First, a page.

He seems to have acquired an awareness and respect for how he is coming across in meetings and social gatherings.  He no longer positions himself to be the center of attention.  He has stopped interrupting and poking holes in other people’s comments.  He is reaching out and engaging others.  Since he now collaborates instead of dominates, people are no longer reticent to work with him.  I don’t know how you did it, SJ, but you helped save an invaluable asset to our company.  Thanks again for the great work you have done with “X” this year.  Executive Vice President of a Senior Vice President in a Financial services Company. 


A Senior Scientist within a Global Consumer Products Company had been with the company for the 23 years of his entire business career.  He was considered a world-wide expert in his field.  He had risen up to be the assistant head of his department.  When the head of the department retired, he was expecting to be promoted to the top spot.  When his boss told him that this would not be possible since so many people complained about how critical and intimidating he was, he was very upset.  His boss suggested coaching to help him change specific behaviors – so that other scientists and business partners would stop refusing to work with him.

Early on in the coaching I learned about the demands that his father had placed on him as a child – nothing less than perfection was acceptable.  Subsequently, the results of my interviews with co-workers revealed that he was treating people the same way that his father had treated him.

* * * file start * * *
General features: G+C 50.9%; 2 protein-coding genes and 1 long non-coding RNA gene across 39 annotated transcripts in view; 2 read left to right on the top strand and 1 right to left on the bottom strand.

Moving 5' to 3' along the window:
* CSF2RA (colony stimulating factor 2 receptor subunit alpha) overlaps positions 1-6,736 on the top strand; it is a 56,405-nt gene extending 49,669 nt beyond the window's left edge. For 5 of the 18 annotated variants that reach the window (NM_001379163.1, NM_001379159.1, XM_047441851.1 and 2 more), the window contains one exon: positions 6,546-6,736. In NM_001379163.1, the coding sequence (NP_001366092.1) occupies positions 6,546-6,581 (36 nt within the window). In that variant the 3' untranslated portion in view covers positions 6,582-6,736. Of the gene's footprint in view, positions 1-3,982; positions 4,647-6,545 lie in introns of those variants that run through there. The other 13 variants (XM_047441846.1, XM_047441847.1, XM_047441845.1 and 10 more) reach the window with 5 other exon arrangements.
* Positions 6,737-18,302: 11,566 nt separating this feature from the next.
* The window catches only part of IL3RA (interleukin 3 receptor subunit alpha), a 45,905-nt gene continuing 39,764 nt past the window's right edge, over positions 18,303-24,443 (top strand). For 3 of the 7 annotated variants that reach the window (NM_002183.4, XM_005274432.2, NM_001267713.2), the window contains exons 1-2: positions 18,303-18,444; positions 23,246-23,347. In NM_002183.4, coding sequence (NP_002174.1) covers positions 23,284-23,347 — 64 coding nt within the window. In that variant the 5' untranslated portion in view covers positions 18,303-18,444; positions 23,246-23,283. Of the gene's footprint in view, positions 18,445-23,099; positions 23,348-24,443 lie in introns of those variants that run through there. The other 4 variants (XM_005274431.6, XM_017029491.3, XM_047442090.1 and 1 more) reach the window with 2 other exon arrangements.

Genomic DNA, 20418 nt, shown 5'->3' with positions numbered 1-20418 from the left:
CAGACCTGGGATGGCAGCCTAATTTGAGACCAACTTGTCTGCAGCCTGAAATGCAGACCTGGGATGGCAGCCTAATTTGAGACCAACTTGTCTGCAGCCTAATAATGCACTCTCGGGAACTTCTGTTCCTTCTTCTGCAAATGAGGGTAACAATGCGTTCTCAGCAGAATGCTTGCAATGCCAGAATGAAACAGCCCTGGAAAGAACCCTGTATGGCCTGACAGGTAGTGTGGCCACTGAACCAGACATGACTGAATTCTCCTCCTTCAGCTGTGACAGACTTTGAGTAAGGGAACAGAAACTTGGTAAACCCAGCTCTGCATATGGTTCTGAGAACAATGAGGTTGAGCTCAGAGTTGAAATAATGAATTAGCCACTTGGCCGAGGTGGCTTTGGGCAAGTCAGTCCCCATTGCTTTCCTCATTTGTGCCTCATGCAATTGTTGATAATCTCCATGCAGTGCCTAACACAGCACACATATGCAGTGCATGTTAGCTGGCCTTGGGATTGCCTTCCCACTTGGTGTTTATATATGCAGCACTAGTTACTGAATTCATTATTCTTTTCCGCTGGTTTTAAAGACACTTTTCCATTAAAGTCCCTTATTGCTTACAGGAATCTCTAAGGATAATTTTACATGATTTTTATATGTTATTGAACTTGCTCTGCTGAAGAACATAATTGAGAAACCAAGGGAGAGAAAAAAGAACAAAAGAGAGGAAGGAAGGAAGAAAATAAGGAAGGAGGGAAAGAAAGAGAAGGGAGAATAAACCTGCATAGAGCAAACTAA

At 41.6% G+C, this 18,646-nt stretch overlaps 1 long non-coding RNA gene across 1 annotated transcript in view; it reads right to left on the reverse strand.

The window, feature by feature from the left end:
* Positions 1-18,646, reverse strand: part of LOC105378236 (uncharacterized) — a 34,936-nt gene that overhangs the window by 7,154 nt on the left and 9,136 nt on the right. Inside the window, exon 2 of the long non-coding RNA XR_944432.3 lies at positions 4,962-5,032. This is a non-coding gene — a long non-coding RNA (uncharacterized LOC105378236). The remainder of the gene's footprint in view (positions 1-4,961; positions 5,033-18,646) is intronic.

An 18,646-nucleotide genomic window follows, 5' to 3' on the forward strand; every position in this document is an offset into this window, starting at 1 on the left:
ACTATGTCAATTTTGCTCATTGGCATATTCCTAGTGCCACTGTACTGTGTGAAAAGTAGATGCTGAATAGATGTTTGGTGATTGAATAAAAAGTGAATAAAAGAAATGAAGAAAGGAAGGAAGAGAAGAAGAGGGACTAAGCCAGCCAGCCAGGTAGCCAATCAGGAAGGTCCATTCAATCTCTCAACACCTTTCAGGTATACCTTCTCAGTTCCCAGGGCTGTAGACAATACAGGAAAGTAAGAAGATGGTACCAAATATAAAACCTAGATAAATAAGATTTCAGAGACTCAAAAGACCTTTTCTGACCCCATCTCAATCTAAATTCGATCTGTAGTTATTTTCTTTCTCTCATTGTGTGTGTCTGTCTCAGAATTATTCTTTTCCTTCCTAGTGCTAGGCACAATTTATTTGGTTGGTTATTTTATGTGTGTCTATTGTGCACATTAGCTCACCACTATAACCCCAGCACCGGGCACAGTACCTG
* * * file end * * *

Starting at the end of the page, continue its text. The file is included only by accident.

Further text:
In our fourth coaching session, he advised me that on the previous day he had led a full-day meeting with some 10 participants – and at the end of the meeting one of his biggest complainers got up, walked around the table and gave him public positive feedback about how he led the meeting and handled differences within the meeting.  It was, then, all uphill from then on!

In his latest mid-year review, I told “X” that I had obtained all good feedback about him – no new or additional negatives. People are finding him more approachable and communicating more effectively.  They feel he is now part of the team and that everyone feels included.   Thank you for all of your support.  Managing Director of a Senior Scientist at a Global Consumer Products Company. 


A former surgeon was brought into a bio-tech company to lead the marketing for the company’s only product.  Since she had no previous business experience, she used her commanding leadership style – and perfection that is needed in the OR in dealing with people.  Co-workers were turned off and didn’t want to cooperate or work with her.